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Home Nebulization Treatments

A nebulizer is a compressed air machine that turns liquid asthma medicine into a fine mist your child can easily breathe.

How is the home nebulizer used?

  1. Place the compressor on a hard surface. Make sure the filter is free of dust and dirt. If it is dirty, rinse it with water and then dry it. Plug in the compressor. Wash your hands thoroughly with soap and water before beginning a treatment.
  2. If the medicine is in a pre-mixed single dose vial, open the vial and place the medicine in the nebulizer cup. If the medicine is not in a pre-mixed single dose vial, place the prescribed amount of medicine(s) into the nebulizer with a dropper or syringe. If you have a question about mixing medicines, call your health care provider or pharmacist.
  3. Some asthma medicines come premixed with sterile saline. Other medicines need saline added. You can buy sterile normal saline in two ways: in unit dose plastic vials or a pressurized canister (Bronchosaline). Two squirts from the canister should be enough. Never put a homemade saline solution into a nebulizer.
  4. Attach the nebulizer cup to the compressor tubing. Turn the power on. ((You should see a light mist coming from the back of the tube opposite the mouthpiece.) Place the mouthpiece in the mouth and breathe in and out slowly through the mouth until all the medicine is gone. If the child is able, tell the child to take an extra deep breath every 10 breaths or so, hold that breath for 10 seconds, and then breathe out slowly. This helps the medicine to stay in the lungs longer for better effect.

If a child is too young to use a mouthpiece, use a mask. Position the mask comfortably and securely on your child's face over the nose and mouth.

Most nebulizers must be held in an upright position to work well. If the mixture coats the sides and isn't being nebulized, gently tap the side of the nebulizer from time to time during the treatment. An average treatment takes 8 to 10 minutes. The treatment is over when all the medicine is gone, mist is no longer being generated, and the nebulizer makes a constant sputtering noise.

Some children cough up mucus after breathing treatments. Note the mucus color and thickness. Normal secretions are usually thin and white or clear. Thick, sticky mucus that is yellow or green may indicate infection. Call your health care provider to report a change.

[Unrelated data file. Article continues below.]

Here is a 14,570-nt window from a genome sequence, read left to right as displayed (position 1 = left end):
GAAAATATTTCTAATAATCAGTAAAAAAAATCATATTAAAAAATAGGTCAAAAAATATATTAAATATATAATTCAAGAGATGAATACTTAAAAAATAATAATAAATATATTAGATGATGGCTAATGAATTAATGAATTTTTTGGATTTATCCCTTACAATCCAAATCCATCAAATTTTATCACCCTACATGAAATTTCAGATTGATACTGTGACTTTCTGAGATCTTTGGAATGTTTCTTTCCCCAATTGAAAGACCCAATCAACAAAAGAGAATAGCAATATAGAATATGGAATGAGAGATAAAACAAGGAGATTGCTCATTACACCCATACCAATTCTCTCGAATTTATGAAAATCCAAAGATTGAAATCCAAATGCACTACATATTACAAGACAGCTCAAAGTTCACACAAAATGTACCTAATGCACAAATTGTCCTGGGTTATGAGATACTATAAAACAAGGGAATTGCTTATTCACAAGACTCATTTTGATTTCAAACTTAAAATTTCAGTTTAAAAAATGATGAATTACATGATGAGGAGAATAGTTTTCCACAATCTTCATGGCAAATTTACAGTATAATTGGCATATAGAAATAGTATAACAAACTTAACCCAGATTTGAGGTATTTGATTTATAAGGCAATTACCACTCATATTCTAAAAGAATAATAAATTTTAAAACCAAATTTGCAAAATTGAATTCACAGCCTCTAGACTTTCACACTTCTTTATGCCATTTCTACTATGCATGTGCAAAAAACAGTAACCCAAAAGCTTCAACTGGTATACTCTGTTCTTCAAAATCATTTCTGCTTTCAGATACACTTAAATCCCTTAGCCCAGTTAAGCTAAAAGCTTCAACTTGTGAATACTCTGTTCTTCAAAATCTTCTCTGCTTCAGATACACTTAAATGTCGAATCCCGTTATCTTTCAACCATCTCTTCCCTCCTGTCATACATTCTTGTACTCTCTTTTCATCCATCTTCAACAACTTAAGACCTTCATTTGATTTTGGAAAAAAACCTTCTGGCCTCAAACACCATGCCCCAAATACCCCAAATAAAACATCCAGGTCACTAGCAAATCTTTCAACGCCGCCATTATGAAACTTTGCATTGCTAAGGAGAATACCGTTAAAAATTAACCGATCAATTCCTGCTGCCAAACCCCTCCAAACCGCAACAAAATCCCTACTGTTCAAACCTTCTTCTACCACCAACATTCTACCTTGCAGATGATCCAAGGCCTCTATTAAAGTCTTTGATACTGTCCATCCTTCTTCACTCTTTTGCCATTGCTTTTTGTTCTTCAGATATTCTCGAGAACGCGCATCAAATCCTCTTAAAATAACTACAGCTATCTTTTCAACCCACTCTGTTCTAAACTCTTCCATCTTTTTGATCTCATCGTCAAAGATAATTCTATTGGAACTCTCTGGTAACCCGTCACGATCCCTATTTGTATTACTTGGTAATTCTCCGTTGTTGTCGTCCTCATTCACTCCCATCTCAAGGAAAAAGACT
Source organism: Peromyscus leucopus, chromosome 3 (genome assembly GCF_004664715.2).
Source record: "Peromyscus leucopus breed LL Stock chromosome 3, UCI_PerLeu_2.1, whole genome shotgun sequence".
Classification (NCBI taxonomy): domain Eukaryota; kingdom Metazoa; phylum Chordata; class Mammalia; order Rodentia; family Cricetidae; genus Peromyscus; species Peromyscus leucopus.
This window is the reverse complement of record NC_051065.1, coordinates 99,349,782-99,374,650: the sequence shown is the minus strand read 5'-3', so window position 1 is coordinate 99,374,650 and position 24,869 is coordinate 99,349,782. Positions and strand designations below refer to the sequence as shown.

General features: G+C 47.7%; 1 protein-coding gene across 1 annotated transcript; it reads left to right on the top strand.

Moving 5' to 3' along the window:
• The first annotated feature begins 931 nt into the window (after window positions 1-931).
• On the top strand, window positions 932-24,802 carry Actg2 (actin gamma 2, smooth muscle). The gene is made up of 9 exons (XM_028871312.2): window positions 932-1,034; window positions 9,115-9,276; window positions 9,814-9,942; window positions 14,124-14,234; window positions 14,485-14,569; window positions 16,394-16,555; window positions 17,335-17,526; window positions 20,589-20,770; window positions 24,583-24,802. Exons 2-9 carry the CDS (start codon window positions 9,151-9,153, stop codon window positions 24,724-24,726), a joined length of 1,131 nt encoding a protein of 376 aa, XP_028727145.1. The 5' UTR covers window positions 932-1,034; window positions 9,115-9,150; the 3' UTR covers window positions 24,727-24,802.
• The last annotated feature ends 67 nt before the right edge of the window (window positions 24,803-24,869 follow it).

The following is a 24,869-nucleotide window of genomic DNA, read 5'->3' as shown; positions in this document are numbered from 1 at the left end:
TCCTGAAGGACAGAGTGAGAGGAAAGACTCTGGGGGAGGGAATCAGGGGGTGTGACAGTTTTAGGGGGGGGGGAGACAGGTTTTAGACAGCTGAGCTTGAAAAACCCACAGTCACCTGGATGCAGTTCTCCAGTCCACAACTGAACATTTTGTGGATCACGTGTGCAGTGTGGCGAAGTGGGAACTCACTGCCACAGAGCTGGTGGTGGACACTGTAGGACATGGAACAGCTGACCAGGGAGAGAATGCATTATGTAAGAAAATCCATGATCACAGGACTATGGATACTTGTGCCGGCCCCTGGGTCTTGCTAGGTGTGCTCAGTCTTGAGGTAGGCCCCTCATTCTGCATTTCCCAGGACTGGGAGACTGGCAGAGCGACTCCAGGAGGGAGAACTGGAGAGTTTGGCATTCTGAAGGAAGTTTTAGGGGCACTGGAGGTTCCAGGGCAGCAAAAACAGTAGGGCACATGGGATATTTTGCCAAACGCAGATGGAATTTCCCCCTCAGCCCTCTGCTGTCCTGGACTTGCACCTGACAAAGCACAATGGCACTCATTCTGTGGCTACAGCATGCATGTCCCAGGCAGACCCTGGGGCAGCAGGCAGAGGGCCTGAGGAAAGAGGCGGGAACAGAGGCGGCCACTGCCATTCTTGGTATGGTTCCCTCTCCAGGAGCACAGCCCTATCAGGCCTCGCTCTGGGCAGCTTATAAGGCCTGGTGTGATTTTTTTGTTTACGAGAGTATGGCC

If your child needs more treatments than prescribed by your provider, or if the treatments do not improve the symptoms, call your provider.

How and when should the nebulizer be cleaned?

If the nebulizer is not rinsed after each treatment the small holes inside the nebulizer can get clogged and will not make a mist. You do not need to rinse the clear compressor tubing.

RINSING: After each treatment take the nebulizer apart and wash the cup and mouthpiece with soap under hot, running tap water. This includes the mask or mouthpiece. Rub off any mucus stuck to equipment. Shake off the excess water.

DISINFECTING: Each day the nebulizer, mask or mouthpiece may be disinfected by using any of the following methods:

  • Microwave in a special "Quick Clean" bag for 3 to 5 minutes. (Follow the instructions on the bag.)
  • Place on top shelf of the dishwasher for a full cycle.
  • Soak in either:
    • A mixture of 1 tablespoon bleach per 1 cup water for 3 minutes OR
    • 70% isopropyl alcohol for 5 minutes OR
    • hydrogen peroxide for 30 minutes.

After soaking, rinse with (sterile) boiling water, then air dry.

What special instructions should be followed?

Your provider has prescribed nebulizer treatments to be given ______ times a day or every _________ hours as needed. The medicine(s) to be used is (are) _______________________________ (the amount is ___________), and is mixed in _____ ml of normal saline (or: _________________________).

Do not increase the number of treatments to more than _______ within a 24-hour period without checking with your health care provider.

Written by the Asthma Task Force at The Children's Hospital, Denver.
Published by McKesson Provider Technologies.
Last modified: 2006-10-26
Last reviewed: 2006-09-05
This content is reviewed periodically and is subject to change as new health information becomes available. The information is intended to inform and educate and is not a replacement for medical evaluation, advice, diagnosis or treatment by a healthcare professional.
Copyright 2006 McKesson Corporation and/or one of its subsidiaries. All Rights Reserved.
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